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May 2014.

I've bought a campervan as a 60th birthday present to myself, made some curtains and a patchwork quilt, waved goodbye to my family, and set off. My aim is to explore the coastline of Britain, anti clockwise, starting in Kent. I have no idea what will happen.

Friday, 13 May 2011

Dogs in Delhi




I suppose it isn’t surprising that if dogs resemble their owners they also reflect their surroundings. Dogs are everywhere in Delhi. Street dogs are wily scavangers but they must also get fed because they look surprisingly well. When I got up early last week to go to do the Old Delhi bicycle tour the street dogs in Shanti Niketan were all playing in the street at 6am. I wish I had got a photograph – they looked so fit and well and I thought I definitely detected a bygone strain of foxhound!  With a terrier head. By the time I returned in the afternoon they had all disappeared to snooze in shadows, or under cars, until the evening. Some street dogs are lucky and get adopted,  like the ones at the wonderful Lutyens Bungalow where I stayed before leaving for Jaipur which were strays from the nearby Lodi Gardens and are now living the good life.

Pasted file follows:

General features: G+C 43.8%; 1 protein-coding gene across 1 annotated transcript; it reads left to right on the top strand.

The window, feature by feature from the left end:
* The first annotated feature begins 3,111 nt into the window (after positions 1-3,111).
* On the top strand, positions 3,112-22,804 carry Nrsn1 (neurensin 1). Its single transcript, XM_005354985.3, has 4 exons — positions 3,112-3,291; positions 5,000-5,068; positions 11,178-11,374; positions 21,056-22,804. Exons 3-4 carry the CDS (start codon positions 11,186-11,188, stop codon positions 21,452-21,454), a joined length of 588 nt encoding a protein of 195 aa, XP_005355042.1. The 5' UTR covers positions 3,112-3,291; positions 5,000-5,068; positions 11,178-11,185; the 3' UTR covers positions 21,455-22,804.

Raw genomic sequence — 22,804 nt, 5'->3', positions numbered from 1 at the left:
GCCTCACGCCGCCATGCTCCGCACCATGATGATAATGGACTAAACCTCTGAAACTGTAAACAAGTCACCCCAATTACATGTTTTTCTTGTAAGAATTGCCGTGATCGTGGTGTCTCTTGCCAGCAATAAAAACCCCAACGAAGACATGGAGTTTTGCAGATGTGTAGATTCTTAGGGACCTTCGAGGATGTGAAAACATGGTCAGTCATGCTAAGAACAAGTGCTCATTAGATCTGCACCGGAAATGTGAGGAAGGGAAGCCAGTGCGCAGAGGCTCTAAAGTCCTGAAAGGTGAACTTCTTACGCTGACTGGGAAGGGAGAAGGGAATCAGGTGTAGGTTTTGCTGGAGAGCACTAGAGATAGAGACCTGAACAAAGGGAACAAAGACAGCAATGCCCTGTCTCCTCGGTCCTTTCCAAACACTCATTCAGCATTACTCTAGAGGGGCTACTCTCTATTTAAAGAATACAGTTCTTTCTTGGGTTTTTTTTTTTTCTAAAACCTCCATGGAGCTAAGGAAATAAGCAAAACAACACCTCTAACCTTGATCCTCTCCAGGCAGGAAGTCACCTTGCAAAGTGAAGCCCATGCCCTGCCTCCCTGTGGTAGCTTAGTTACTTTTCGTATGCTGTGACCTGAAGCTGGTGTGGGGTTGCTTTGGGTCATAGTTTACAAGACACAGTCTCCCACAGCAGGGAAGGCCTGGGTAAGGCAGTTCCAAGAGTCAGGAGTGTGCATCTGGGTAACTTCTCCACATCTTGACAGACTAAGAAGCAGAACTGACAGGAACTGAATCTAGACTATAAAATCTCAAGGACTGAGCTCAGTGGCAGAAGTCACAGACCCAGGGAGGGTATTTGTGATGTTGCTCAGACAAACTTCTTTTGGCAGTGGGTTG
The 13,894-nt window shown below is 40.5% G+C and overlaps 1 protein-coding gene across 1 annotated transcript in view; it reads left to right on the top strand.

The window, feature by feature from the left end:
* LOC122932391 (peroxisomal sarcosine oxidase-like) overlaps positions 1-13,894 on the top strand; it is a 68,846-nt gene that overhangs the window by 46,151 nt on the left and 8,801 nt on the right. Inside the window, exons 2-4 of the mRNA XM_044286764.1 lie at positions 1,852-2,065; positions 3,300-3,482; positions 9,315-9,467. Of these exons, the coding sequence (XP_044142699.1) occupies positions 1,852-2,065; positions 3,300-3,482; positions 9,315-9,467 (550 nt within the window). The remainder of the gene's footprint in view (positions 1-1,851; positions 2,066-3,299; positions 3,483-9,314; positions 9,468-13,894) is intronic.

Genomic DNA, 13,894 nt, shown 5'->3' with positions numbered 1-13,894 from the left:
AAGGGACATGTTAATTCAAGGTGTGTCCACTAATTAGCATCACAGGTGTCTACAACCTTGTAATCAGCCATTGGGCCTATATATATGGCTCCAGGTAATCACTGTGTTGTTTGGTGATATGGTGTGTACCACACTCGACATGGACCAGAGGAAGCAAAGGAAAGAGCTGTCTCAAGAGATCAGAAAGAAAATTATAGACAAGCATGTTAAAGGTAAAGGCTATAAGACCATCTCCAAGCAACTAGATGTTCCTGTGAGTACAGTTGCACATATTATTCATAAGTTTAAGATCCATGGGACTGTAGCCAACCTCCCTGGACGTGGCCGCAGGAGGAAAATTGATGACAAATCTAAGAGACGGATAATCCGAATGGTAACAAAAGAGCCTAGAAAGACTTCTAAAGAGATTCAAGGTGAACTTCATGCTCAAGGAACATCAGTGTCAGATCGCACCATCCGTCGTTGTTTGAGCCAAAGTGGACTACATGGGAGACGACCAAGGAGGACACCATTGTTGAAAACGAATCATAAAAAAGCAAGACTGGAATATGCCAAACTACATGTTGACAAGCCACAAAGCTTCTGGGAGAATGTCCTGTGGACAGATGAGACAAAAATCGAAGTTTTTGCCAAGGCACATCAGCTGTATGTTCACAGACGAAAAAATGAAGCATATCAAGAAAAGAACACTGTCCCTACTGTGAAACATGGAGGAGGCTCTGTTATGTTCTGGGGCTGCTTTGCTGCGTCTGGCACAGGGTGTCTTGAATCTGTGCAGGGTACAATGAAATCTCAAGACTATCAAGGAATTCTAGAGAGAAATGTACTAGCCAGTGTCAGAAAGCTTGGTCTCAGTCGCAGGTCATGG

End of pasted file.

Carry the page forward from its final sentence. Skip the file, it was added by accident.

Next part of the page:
Inside the leafy enclaves ‘owned’ dogs go walkies with their servants. Owning  a dog is a matter of status and most of them I have seen are too fat. Whereever there is a market, in a residential  area, with a grocery shop, a chemist, a taxi rank, there will also be a shop selling pet food. Pedigree dog food does very well here! In Shanti Niketan I saw two plump beagles parading around a residential square on shiny red leads looking very smug.
In the city centre dogs are on every street corner, leaner and grubbier, but certainly not lost. They cross the busiest roads and seem to know exactly where they are going. Some do look pretty terrible. In the heat of the day, if there’s a shrub big enough to offer shade, on the edge of a park or the central reservation of a multi-lane highway, there is likely to be a dog asleep underneath it. In Khan Market large, plump, dirty old dogs snooze in rows in the shade of the covered cut-throughs and look like old men waiting for the barber shop to open.

1 comment:

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Pet Taxi